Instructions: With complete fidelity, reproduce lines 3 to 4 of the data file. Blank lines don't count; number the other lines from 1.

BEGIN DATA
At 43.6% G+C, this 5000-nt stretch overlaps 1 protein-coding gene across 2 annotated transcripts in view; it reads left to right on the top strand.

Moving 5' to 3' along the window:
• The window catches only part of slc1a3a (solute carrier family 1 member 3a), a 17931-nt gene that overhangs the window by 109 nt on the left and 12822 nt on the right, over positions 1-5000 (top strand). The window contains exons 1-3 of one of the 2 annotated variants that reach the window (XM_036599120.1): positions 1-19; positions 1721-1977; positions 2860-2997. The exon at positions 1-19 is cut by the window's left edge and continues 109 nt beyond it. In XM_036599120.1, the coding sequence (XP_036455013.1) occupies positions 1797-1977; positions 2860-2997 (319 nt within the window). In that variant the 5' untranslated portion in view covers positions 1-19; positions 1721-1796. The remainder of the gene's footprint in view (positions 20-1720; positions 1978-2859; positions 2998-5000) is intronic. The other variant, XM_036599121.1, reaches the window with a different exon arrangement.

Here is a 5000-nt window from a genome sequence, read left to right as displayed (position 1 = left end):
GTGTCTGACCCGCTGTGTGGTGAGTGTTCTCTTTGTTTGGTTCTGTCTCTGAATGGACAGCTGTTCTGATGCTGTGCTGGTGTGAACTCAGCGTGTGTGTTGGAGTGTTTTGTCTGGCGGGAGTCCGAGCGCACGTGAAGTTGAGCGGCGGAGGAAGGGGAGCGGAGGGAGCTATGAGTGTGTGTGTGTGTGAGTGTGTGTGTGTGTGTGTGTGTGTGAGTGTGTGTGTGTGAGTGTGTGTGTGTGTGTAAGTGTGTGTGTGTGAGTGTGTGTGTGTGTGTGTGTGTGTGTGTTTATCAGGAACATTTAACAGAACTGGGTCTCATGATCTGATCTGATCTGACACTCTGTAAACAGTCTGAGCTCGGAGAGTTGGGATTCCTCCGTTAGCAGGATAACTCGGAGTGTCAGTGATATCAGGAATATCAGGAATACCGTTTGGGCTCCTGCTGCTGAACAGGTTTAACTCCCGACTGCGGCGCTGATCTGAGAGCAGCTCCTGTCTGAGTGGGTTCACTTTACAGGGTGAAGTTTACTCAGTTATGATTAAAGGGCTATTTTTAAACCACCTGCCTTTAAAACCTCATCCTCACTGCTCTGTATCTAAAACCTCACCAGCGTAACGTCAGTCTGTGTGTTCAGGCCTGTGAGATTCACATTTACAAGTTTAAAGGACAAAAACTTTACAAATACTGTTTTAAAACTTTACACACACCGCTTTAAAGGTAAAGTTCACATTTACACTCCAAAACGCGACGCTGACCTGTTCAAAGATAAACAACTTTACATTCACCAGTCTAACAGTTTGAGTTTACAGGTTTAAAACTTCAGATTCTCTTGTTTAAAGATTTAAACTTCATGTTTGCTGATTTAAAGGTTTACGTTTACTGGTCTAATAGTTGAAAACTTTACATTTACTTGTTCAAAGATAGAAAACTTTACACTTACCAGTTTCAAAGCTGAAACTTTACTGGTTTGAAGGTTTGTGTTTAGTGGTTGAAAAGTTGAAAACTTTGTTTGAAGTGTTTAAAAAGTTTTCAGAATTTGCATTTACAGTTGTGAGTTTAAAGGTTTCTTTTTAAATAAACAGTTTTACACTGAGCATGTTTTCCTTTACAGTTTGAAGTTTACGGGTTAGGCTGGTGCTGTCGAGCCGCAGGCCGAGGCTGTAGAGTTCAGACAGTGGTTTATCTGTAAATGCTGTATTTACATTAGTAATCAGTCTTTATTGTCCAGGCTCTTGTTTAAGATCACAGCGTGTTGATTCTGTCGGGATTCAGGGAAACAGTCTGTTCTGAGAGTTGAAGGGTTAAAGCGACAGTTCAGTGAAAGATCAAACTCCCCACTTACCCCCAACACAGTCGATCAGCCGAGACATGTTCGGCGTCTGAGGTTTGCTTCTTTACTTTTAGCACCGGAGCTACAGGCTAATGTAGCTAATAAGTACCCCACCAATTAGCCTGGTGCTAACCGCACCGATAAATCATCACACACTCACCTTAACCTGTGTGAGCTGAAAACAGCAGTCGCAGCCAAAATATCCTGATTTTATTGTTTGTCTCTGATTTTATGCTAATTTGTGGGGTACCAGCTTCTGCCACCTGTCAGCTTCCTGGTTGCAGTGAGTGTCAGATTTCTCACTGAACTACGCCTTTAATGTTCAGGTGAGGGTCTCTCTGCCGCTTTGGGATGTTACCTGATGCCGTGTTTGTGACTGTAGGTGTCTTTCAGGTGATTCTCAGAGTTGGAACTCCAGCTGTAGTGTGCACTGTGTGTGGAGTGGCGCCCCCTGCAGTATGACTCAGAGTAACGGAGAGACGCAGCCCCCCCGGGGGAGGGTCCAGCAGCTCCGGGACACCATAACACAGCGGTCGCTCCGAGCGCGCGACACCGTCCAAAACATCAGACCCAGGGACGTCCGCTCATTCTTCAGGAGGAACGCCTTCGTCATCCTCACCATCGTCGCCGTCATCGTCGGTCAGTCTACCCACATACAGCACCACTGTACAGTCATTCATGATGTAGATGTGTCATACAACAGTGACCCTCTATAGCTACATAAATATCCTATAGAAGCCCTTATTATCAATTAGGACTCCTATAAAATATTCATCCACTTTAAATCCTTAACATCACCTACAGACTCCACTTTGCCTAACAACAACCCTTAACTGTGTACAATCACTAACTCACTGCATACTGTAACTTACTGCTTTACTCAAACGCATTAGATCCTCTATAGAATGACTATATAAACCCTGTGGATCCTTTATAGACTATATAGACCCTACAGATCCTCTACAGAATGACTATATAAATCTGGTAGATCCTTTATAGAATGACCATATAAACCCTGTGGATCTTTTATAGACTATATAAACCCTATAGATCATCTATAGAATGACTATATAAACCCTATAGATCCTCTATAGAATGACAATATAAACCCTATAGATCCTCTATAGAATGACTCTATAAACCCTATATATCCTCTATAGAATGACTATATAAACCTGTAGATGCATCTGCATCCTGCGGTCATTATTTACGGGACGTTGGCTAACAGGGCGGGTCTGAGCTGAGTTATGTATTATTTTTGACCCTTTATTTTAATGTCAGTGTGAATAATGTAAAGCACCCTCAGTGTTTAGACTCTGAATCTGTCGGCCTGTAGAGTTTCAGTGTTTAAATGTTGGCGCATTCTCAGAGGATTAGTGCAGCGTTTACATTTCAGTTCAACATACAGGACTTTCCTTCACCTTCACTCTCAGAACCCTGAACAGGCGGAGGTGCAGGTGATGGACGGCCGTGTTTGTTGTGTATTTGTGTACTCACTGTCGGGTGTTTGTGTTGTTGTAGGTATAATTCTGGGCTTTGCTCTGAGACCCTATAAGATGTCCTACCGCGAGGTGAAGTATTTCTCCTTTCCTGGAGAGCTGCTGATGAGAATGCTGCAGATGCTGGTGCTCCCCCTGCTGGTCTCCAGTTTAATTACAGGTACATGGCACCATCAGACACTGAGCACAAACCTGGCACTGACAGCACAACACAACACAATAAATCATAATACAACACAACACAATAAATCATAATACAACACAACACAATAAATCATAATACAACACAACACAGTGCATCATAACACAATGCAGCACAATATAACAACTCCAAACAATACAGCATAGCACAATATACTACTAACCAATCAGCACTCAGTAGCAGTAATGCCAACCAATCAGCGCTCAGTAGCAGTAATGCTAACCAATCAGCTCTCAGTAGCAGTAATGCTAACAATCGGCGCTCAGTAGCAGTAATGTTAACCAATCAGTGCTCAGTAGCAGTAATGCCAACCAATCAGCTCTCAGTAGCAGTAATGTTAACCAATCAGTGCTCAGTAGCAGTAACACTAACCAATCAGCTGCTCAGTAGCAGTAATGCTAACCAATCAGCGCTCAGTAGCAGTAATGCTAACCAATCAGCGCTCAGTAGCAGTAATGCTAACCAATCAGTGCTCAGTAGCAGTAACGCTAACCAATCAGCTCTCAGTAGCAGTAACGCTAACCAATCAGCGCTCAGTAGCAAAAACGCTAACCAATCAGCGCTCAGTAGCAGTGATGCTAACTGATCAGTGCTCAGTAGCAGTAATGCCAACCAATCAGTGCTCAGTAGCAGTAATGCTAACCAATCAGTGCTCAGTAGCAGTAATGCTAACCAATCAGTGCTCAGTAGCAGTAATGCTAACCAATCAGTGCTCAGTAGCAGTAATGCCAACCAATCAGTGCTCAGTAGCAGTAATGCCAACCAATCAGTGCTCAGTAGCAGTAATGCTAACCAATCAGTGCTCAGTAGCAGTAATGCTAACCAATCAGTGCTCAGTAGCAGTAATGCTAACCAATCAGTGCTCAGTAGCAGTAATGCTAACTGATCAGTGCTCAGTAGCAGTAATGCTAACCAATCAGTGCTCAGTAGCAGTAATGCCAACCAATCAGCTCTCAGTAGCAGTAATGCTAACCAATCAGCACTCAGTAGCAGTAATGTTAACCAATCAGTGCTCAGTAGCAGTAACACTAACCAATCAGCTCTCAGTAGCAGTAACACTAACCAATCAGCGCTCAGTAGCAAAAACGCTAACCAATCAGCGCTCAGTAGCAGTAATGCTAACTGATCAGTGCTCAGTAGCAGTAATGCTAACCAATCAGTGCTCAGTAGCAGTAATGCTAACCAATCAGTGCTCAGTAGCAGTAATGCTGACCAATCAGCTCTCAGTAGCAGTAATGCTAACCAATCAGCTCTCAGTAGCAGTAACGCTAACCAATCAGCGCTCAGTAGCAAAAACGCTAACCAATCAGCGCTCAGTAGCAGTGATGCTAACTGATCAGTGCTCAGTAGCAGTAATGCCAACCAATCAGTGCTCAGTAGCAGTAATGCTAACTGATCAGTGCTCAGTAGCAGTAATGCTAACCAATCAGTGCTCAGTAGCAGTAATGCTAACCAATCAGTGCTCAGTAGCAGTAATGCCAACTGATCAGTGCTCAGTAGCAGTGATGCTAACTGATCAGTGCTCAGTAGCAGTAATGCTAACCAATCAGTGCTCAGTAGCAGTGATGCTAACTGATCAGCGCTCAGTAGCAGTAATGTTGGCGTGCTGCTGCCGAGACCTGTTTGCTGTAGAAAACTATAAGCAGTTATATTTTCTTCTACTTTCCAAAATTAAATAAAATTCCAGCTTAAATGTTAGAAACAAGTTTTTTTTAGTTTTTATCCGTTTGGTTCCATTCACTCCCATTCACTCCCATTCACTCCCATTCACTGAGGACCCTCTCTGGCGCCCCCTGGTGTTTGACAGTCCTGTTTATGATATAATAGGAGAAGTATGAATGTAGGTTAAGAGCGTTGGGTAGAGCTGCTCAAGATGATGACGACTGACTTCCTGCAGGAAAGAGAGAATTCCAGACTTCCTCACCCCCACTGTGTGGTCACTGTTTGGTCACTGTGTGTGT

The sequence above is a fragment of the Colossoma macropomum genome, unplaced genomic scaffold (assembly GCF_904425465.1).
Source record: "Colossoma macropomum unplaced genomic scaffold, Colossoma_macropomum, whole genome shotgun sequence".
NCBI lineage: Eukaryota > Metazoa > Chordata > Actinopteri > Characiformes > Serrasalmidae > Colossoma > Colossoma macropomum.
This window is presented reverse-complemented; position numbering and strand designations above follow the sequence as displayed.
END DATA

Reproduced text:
• The window catches only part of slc1a3a (solute carrier family 1 member 3a), a 17931-nt gene that overhangs the window by 109 nt on the left and 12822 nt on the right, over positions 1-5000 (top strand). The window contains exons 1-3 of one of the 2 annotated variants that reach the window (XM_036599120.1): positions 1-19; positions 1721-1977; positions 2860-2997. The exon at positions 1-19 is cut by the window's left edge and continues 109 nt beyond it. In XM_036599120.1, the coding sequence (XP_036455013.1) occupies positions 1797-1977; positions 2860-2997 (319 nt within the window). In that variant the 5' untranslated portion in view covers positions 1-19; positions 1721-1796. The remainder of the gene's footprint in view (positions 20-1720; positions 1978-2859; positions 2998-5000) is intronic. The other variant, XM_036599121.1, reaches the window with a different exon arrangement.

Here is a 5000-nt window from a genome sequence, read left to right as displayed (position 1 = left end):